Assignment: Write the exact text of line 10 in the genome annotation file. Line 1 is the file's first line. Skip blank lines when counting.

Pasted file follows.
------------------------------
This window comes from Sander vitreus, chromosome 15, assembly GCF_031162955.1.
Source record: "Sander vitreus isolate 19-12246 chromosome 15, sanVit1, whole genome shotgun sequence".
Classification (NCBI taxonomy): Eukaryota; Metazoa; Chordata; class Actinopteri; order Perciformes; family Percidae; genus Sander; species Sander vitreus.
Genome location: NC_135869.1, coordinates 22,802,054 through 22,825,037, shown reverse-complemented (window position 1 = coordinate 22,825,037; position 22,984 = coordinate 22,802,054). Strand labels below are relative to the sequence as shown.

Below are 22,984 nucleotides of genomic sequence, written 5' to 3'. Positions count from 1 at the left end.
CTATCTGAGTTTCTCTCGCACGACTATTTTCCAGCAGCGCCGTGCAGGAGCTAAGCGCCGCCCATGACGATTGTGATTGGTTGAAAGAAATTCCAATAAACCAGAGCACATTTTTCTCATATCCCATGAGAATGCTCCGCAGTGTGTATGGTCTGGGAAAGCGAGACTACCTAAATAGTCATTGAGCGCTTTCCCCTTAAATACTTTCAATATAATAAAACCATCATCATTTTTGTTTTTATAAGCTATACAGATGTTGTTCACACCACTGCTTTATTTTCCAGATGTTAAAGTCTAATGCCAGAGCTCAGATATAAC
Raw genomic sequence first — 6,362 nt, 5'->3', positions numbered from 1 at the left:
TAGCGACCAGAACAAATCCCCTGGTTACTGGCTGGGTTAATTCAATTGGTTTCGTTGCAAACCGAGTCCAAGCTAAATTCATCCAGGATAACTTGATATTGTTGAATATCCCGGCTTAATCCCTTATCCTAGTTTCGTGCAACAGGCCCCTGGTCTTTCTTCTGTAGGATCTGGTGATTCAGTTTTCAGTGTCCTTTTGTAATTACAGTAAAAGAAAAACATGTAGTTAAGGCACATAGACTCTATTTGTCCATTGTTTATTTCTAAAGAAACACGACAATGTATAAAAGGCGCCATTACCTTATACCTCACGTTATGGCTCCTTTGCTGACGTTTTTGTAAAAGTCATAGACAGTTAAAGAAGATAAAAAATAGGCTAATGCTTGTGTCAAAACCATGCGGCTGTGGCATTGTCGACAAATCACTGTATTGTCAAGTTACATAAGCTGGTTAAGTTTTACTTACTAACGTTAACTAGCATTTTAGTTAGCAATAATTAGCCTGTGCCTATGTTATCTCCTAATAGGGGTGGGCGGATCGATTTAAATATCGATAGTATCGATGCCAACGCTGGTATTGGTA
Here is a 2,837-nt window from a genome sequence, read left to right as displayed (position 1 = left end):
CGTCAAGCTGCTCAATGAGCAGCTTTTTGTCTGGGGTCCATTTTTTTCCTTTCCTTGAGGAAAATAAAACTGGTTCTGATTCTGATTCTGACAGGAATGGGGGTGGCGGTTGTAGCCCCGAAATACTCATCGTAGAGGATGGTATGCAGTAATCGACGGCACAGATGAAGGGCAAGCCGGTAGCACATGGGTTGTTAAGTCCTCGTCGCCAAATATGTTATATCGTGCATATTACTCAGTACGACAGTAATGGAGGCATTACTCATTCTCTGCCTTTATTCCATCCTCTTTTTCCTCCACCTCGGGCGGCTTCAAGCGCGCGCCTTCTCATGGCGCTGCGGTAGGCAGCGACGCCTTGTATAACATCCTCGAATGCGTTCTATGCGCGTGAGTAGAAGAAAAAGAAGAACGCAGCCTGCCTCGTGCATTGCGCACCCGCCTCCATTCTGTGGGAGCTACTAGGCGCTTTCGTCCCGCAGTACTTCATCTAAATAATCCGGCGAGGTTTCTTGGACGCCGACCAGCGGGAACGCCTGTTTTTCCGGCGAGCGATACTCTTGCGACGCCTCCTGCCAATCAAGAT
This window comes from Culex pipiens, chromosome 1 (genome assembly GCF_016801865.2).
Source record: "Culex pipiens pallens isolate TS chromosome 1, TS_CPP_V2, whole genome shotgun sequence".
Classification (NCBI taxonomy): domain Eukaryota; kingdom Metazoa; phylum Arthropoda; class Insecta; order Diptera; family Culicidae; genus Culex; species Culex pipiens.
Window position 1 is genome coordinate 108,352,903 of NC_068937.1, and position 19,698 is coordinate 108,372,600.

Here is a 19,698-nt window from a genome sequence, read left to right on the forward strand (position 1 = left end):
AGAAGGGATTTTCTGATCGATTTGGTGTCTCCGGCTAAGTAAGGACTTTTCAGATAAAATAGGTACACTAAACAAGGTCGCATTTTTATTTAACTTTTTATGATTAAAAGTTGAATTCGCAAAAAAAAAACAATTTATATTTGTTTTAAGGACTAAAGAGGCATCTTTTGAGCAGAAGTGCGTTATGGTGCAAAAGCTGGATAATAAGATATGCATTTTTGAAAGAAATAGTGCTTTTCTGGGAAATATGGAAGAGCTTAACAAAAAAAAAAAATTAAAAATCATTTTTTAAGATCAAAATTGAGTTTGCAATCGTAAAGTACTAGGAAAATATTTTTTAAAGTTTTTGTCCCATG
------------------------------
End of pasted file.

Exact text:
CGTCAAGCTGCTCAATGAGCAGCTTTTTGTCTGGGGTCCATTTTTTTCCTTTCCTTGAGGAAAATAAAACTGGTTCTGATTCTGATTCTGACAGGAATGGGGGTGGCGGTTGTAGCCCCGAAATACTCATCGTAGAGGATGGTATGCAGTAATCGACGGCACAGATGAAGGGCAAGCCGGTAGCACATGGGTTGTTAAGTCCTCGTCGCCAAATATGTTATATCGTGCATATTACTCAGTACGACAGTAATGGAGGCATTACTCATTCTCTGCCTTTATTCCATCCTCTTTTTCCTCCACCTCGGGCGGCTTCAAGCGCGCGCCTTCTCATGGCGCTGCGGTAGGCAGCGACGCCTTGTATAACATCCTCGAATGCGTTCTATGCGCGTGAGTAGAAGAAAAAGAAGAACGCAGCCTGCCTCGTGCATTGCGCACCCGCCTCCATTCTGTGGGAGCTACTAGGCGCTTTCGTCCCGCAGTACTTCATCTAAATAATCCGGCGAGGTTTCTTGGACGCCGACCAGCGGGAACGCCTGTTTTTCCGGCGAGCGATACTCTTGCGACGCCTCCTGCCAATCAAGAT